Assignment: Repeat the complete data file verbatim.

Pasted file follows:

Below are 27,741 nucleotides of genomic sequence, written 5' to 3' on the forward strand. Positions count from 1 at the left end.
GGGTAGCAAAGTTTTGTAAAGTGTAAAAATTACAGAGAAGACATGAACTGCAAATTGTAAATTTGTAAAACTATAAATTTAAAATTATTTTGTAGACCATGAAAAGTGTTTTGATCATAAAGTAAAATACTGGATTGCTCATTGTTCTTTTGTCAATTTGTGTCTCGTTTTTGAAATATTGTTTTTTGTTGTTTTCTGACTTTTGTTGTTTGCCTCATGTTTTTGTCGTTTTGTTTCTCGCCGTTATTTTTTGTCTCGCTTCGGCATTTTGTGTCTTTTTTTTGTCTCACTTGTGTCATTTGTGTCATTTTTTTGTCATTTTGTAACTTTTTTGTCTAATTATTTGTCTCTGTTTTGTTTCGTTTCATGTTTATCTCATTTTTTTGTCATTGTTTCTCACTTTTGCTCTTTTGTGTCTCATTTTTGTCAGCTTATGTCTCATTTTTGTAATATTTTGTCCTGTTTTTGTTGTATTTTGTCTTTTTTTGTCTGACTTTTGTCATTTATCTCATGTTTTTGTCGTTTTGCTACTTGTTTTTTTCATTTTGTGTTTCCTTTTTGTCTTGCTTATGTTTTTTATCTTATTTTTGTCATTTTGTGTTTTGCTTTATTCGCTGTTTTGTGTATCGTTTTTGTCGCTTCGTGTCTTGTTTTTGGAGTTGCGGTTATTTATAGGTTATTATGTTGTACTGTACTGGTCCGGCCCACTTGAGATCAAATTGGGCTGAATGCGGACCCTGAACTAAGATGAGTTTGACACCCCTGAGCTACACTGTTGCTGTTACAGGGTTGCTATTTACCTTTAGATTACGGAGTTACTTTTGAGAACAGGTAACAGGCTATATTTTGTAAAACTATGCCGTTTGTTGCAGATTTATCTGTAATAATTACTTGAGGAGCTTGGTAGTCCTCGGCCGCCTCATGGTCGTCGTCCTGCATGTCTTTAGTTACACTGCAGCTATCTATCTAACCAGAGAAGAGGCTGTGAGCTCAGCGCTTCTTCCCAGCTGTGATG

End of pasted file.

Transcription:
Below are 27,741 nucleotides of genomic sequence, written 5' to 3' on the forward strand. Positions count from 1 at the left end.
GGGTAGCAAAGTTTTGTAAAGTGTAAAAATTACAGAGAAGACATGAACTGCAAATTGTAAATTTGTAAAACTATAAATTTAAAATTATTTTGTAGACCATGAAAAGTGTTTTGATCATAAAGTAAAATACTGGATTGCTCATTGTTCTTTTGTCAATTTGTGTCTCGTTTTTGAAATATTGTTTTTTGTTGTTTTCTGACTTTTGTTGTTTGCCTCATGTTTTTGTCGTTTTGTTTCTCGCCGTTATTTTTTGTCTCGCTTCGGCATTTTGTGTCTTTTTTTTGTCTCACTTGTGTCATTTGTGTCATTTTTTTGTCATTTTGTAACTTTTTTGTCTAATTATTTGTCTCTGTTTTGTTTCGTTTCATGTTTATCTCATTTTTTTGTCATTGTTTCTCACTTTTGCTCTTTTGTGTCTCATTTTTGTCAGCTTATGTCTCATTTTTGTAATATTTTGTCCTGTTTTTGTTGTATTTTGTCTTTTTTTGTCTGACTTTTGTCATTTATCTCATGTTTTTGTCGTTTTGCTACTTGTTTTTTTCATTTTGTGTTTCCTTTTTGTCTTGCTTATGTTTTTTATCTTATTTTTGTCATTTTGTGTTTTGCTTTATTCGCTGTTTTGTGTATCGTTTTTGTCGCTTCGTGTCTTGTTTTTGGAGTTGCGGTTATTTATAGGTTATTATGTTGTACTGTACTGGTCCGGCCCACTTGAGATCAAATTGGGCTGAATGCGGACCCTGAACTAAGATGAGTTTGACACCCCTGAGCTACACTGTTGCTGTTACAGGGTTGCTATTTACCTTTAGATTACGGAGTTACTTTTGAGAACAGGTAACAGGCTATATTTTGTAAAACTATGCCGTTTGTTGCAGATTTATCTGTAATAATTACTTGAGGAGCTTGGTAGTCCTCGGCCGCCTCATGGTCGTCGTCCTGCATGTCTTTAGTTACACTGCAGCTATCTATCTAACCAGAGAAGAGGCTGTGAGCTCAGCGCTTCTTCCCAGCTGTGATG